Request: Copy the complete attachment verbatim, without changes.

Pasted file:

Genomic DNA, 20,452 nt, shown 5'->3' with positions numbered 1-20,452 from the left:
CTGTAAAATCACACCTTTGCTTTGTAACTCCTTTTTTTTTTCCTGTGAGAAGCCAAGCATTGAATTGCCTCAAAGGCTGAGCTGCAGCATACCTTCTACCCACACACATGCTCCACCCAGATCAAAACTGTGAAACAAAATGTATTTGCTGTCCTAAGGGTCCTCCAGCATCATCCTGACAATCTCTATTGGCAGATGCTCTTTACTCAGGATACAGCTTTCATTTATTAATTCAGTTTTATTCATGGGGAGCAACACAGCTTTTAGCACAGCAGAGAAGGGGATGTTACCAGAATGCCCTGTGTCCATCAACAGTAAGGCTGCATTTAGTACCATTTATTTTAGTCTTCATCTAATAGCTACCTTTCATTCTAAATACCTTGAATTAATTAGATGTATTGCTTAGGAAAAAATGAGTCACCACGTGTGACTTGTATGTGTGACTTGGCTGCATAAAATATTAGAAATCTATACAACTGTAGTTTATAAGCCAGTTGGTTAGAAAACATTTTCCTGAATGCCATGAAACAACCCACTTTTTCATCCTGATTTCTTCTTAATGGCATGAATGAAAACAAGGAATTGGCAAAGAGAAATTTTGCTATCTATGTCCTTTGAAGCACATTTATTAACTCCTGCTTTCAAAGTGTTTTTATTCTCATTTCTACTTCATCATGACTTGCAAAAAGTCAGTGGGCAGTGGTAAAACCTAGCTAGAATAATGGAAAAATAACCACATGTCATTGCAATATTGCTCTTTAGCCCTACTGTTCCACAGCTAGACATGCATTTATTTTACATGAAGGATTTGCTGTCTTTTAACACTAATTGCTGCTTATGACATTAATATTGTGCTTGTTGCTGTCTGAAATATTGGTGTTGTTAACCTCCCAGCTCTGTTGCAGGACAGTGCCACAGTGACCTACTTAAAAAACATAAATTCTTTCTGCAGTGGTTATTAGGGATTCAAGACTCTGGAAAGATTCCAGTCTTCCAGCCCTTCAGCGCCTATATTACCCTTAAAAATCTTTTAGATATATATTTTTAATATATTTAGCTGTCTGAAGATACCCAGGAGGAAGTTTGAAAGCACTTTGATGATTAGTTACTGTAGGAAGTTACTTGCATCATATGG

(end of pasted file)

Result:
Genomic DNA, 20,452 nt, shown 5'->3' with positions numbered 1-20,452 from the left:
CTGTAAAATCACACCTTTGCTTTGTAACTCCTTTTTTTTTTCCTGTGAGAAGCCAAGCATTGAATTGCCTCAAAGGCTGAGCTGCAGCATACCTTCTACCCACACACATGCTCCACCCAGATCAAAACTGTGAAACAAAATGTATTTGCTGTCCTAAGGGTCCTCCAGCATCATCCTGACAATCTCTATTGGCAGATGCTCTTTACTCAGGATACAGCTTTCATTTATTAATTCAGTTTTATTCATGGGGAGCAACACAGCTTTTAGCACAGCAGAGAAGGGGATGTTACCAGAATGCCCTGTGTCCATCAACAGTAAGGCTGCATTTAGTACCATTTATTTTAGTCTTCATCTAATAGCTACCTTTCATTCTAAATACCTTGAATTAATTAGATGTATTGCTTAGGAAAAAATGAGTCACCACGTGTGACTTGTATGTGTGACTTGGCTGCATAAAATATTAGAAATCTATACAACTGTAGTTTATAAGCCAGTTGGTTAGAAAACATTTTCCTGAATGCCATGAAACAACCCACTTTTTCATCCTGATTTCTTCTTAATGGCATGAATGAAAACAAGGAATTGGCAAAGAGAAATTTTGCTATCTATGTCCTTTGAAGCACATTTATTAACTCCTGCTTTCAAAGTGTTTTTATTCTCATTTCTACTTCATCATGACTTGCAAAAAGTCAGTGGGCAGTGGTAAAACCTAGCTAGAATAATGGAAAAATAACCACATGTCATTGCAATATTGCTCTTTAGCCCTACTGTTCCACAGCTAGACATGCATTTATTTTACATGAAGGATTTGCTGTCTTTTAACACTAATTGCTGCTTATGACATTAATATTGTGCTTGTTGCTGTCTGAAATATTGGTGTTGTTAACCTCCCAGCTCTGTTGCAGGACAGTGCCACAGTGACCTACTTAAAAAACATAAATTCTTTCTGCAGTGGTTATTAGGGATTCAAGACTCTGGAAAGATTCCAGTCTTCCAGCCCTTCAGCGCCTATATTACCCTTAAAAATCTTTTAGATATATATTTTTAATATATTTAGCTGTCTGAAGATACCCAGGAGGAAGTTTGAAAGCACTTTGATGATTAGTTACTGTAGGAAGTTACTTGCATCATATGG